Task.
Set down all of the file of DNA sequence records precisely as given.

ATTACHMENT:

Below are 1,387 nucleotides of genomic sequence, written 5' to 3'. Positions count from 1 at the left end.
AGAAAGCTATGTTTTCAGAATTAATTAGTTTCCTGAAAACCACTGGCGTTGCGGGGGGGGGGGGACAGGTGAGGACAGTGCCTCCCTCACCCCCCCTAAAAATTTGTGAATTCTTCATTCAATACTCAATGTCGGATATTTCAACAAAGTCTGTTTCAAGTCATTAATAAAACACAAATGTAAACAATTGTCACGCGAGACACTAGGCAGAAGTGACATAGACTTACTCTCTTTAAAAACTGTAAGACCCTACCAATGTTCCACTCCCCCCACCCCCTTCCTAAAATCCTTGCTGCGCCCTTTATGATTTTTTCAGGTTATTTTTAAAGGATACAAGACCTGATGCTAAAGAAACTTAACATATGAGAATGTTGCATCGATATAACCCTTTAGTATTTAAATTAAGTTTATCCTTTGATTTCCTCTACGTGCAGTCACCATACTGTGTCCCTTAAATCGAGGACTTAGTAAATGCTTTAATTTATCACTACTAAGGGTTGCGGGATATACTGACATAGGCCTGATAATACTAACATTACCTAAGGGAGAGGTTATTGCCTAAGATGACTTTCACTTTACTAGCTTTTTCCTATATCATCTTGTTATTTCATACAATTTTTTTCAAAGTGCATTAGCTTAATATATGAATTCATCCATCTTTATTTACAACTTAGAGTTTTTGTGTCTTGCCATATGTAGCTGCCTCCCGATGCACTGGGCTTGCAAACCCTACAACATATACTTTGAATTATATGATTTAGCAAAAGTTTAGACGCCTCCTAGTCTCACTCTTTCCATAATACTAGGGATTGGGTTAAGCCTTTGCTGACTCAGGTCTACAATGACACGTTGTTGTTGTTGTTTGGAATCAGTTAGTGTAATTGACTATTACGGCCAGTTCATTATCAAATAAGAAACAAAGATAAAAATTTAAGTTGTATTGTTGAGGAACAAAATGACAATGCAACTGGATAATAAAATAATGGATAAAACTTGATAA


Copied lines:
Below are 1,387 nucleotides of genomic sequence, written 5' to 3'. Positions count from 1 at the left end.
AGAAAGCTATGTTTTCAGAATTAATTAGTTTCCTGAAAACCACTGGCGTTGCGGGGGGGGGGGGACAGGTGAGGACAGTGCCTCCCTCACCCCCCCTAAAAATTTGTGAATTCTTCATTCAATACTCAATGTCGGATATTTCAACAAAGTCTGTTTCAAGTCATTAATAAAACACAAATGTAAACAATTGTCACGCGAGACACTAGGCAGAAGTGACATAGACTTACTCTCTTTAAAAACTGTAAGACCCTACCAATGTTCCACTCCCCCCACCCCCTTCCTAAAATCCTTGCTGCGCCCTTTATGATTTTTTCAGGTTATTTTTAAAGGATACAAGACCTGATGCTAAAGAAACTTAACATATGAGAATGTTGCATCGATATAACCCTTTAGTATTTAAATTAAGTTTATCCTTTGATTTCCTCTACGTGCAGTCACCATACTGTGTCCCTTAAATCGAGGACTTAGTAAATGCTTTAATTTATCACTACTAAGGGTTGCGGGATATACTGACATAGGCCTGATAATACTAACATTACCTAAGGGAGAGGTTATTGCCTAAGATGACTTTCACTTTACTAGCTTTTTCCTATATCATCTTGTTATTTCATACAATTTTTTTCAAAGTGCATTAGCTTAATATATGAATTCATCCATCTTTATTTACAACTTAGAGTTTTTGTGTCTTGCCATATGTAGCTGCCTCCCGATGCACTGGGCTTGCAAACCCTACAACATATACTTTGAATTATATGATTTAGCAAAAGTTTAGACGCCTCCTAGTCTCACTCTTTCCATAATACTAGGGATTGGGTTAAGCCTTTGCTGACTCAGGTCTACAATGACACGTTGTTGTTGTTGTTTGGAATCAGTTAGTGTAATTGACTATTACGGCCAGTTCATTATCAAATAAGAAACAAAGATAAAAATTTAAGTTGTATTGTTGAGGAACAAAATGACAATGCAACTGGATAATAAAATAATGGATAAAACTTGATAA